Sunday, September 16, 2018: The Use of Logic and Gut Instincts When Trading Stocks




Basics and Fundamentals

Hmm, where to begin?

I’ve been a stock trader and portfolio manager for more than 10 years now.

I’ll be honest. The ride has been of trial and error, but for the most part I’ve been quite conservative in my trading and investing strategies.

Of course, the basics would be to invest in a good company with solid fundamentals and financial performance.

How do we know this?

By studying the financials and fundamentals of the company. And, also determining whether a company has a great business model, has excellent products and/or services to sell, and by studying annual reports that indicate that the company is profitable and successful.

Many people think that they should leave it up to the professionals to make money for them, but with the Internet and the ease of online trading of stocks and bonds, it is so much easier than ever before to become a stock trader, and it’s so much easier to lose money as well.




But, to be a successful stock trader, one has to simply become aware of the products and services people use in their everyday life and watch those companies that are the most successful in delivering to the customer.

Case in point. Apple, Inc. Now a $1 trillion dollar market cap corporation. You see everywhere that people are using Apple products like iPad, Macbook Air, iPhones, iCloud, iTunes and so on and so forth. And people are willing to spend their hard-earned dollars on pricey iPhones and iWatches! But, they create a product that people have to have, that looks sleek and has an intuitive interface, and is super easy to use.




Logic versus Gut Instincts

I believe that some people might have the knack for picking winning stocks. They have this gut instinct that has proven to be successful.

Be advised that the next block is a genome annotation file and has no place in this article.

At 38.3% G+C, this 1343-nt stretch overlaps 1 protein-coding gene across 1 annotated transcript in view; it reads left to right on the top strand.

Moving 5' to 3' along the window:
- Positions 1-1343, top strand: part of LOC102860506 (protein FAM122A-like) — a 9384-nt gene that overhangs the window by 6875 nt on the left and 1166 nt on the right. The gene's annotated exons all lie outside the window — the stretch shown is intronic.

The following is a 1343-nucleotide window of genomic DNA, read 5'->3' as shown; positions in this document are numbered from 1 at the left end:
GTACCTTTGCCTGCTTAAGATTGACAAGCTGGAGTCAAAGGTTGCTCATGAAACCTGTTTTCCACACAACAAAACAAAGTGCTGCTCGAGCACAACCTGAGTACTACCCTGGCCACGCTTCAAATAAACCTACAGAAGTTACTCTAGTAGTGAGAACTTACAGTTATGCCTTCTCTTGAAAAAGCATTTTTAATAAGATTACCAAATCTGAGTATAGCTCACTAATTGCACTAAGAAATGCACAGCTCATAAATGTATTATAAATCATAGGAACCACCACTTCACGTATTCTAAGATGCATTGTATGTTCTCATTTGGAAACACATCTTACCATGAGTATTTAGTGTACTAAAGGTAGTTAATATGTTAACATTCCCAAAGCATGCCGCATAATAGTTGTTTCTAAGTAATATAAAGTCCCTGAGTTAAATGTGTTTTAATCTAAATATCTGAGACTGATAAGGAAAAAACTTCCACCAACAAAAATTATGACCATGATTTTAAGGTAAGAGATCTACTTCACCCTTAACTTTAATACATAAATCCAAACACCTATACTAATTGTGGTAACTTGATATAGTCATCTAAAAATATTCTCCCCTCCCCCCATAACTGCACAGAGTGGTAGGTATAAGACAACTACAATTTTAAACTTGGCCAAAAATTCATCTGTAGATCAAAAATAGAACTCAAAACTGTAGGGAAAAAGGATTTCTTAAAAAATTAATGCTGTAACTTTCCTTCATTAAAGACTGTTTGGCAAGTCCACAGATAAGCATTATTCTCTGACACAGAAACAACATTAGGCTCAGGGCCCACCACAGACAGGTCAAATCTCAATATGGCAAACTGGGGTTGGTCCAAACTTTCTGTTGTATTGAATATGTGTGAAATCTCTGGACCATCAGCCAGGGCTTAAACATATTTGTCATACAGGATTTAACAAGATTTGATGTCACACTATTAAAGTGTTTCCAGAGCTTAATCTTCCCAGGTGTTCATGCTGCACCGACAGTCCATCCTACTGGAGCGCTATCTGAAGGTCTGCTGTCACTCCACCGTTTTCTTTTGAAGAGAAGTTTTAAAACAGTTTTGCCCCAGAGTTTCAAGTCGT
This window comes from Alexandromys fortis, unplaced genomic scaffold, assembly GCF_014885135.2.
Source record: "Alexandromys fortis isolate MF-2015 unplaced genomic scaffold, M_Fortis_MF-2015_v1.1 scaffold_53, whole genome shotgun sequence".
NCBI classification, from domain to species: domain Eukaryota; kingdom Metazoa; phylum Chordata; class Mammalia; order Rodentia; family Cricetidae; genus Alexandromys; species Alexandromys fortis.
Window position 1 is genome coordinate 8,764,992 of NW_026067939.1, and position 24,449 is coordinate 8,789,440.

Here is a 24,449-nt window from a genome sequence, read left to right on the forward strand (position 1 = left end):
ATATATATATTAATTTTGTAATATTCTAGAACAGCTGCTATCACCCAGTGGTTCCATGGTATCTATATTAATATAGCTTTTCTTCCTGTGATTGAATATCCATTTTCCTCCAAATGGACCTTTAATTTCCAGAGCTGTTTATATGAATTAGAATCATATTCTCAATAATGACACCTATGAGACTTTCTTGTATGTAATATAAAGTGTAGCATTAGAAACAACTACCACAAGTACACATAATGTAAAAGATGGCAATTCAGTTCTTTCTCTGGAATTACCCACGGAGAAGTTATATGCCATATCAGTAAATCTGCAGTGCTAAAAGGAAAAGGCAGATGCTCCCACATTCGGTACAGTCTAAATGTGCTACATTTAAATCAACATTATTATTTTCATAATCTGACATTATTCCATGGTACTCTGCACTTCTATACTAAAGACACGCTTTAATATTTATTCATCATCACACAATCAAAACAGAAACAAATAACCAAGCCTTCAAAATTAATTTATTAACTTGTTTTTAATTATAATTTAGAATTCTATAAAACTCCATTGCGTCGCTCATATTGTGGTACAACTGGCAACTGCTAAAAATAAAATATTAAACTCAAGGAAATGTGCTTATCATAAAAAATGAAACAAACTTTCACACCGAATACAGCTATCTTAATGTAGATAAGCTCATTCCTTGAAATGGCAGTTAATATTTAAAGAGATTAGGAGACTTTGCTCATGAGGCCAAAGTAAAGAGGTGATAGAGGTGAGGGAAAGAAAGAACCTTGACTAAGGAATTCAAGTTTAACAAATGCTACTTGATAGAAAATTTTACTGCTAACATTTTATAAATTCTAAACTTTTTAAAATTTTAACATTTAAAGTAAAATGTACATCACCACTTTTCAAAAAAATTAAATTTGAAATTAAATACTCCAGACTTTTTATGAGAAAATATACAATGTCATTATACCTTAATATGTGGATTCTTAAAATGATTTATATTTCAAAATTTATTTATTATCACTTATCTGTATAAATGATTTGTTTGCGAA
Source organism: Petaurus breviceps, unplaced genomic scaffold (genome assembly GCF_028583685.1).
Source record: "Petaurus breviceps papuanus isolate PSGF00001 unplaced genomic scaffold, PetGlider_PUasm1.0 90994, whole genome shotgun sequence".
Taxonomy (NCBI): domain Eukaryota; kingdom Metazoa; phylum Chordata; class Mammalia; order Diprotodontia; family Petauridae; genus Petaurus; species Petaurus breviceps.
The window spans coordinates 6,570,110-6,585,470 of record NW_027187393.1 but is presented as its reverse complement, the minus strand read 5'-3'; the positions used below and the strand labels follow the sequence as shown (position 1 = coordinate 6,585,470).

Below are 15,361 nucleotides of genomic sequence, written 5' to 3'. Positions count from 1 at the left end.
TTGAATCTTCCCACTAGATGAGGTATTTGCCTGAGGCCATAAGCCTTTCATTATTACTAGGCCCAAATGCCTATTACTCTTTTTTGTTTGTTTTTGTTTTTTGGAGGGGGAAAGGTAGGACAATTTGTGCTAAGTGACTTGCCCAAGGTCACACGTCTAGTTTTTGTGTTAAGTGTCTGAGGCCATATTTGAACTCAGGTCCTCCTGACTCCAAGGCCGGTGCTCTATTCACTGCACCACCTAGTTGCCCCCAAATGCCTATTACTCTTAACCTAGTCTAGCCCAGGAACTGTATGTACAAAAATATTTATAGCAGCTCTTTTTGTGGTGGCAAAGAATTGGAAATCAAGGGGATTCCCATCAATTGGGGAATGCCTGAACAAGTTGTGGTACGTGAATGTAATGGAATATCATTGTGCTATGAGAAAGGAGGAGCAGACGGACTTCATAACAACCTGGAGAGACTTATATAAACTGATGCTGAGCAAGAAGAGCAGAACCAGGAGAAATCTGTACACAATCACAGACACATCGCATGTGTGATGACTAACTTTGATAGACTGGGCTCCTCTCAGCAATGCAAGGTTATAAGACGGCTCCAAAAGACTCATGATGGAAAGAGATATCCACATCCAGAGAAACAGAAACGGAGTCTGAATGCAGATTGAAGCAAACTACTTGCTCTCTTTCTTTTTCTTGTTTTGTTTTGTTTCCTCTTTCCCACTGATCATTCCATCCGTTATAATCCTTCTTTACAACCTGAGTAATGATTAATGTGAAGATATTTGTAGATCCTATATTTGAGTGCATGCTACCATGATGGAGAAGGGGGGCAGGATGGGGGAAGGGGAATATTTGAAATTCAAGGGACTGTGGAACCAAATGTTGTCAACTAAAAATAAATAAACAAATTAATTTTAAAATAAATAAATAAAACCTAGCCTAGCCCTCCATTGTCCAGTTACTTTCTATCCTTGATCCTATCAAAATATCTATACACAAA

But it’s important and essential to have some logical skills as well.

And logic can be applied to the study of technical stock charts. Studying patterns of a particular stock, and humans find it easier when things can be broken down into visual patterns of a stocks performance, compared to just looking at numbers all day.

The thing is, when you buy a stock, you are giving them your money, and they are going to take that money and try to make more money. And many times a stock has a dividend which the shareholder gets every quarter (depending on the stock).

You put your faith in the concept of a company taking your money and making more money, and thus you sell the stock sometime down the line when you’ve gained a substantial profit and/or you receive dividends for investing in the company.

Now some say that you learn a lot from a losing stock. And I would tend to agree with that statement. It’s true that you can learn a lot from the mistakes you’ve made. For one, you are inclined to not make the same mistake twice, and you’d be much more careful to not lose money again.

After all, there is a trial-and-error process that also goes along with trading stocks, no matter who schooled you are in the stock market.

I like the Teddy Roosevelt quote that illustrates this thought:

“Do what you can, with what you have, where you are.”Theodore Roosevelt

If you have X amount of dollars to invest in the stock market, you are using what you have in an attempt to earn money.

You do what you can with the knowledge and skills you have acquired, so it’s important to read a LOT and gaining more knowledge in how the stock market works is always good.

Where you are? Well, consider this… when my wife and I were in China and Tibet, I was trading stocks along the travels… in today’s world of internet access and the world wide web, you can be physically anywhere in this world and still be able to trade stocks!

You have the ability to monitor your stocks, anytime, anywhere.

In the end however, your gut instinct will depend on what you’ve learned from the past (trial and error) and how you can apply your experiences to future trades.

Also, when trading stocks, you are making decisions. Important decisions.

Investment decisions to make money, most of which would be passive income.

So, it’s important to be focused on how you came about to a given decision.

Why is this a good decision?

And how will it affect your life in the future?

Disclaimer: The content provided here is for information and entertainment purposes only. It is not intended as an offer or solicitation to purchase any investment. And this material should not be taken as investment advice, since investors’ needs and strategies may vary. Investing in equities is subject to extreme volatility.
Trade at your own risk.

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Carlos Rull

Carlos Rull is a musician living in the San Diego area. His interests include Yoga, Eastern Philosophy, Zen Buddhism, and Gardening. He plays drums, piano, and composes New Age & Ambient music, and his albums are available on iTunes and Amazon.com.

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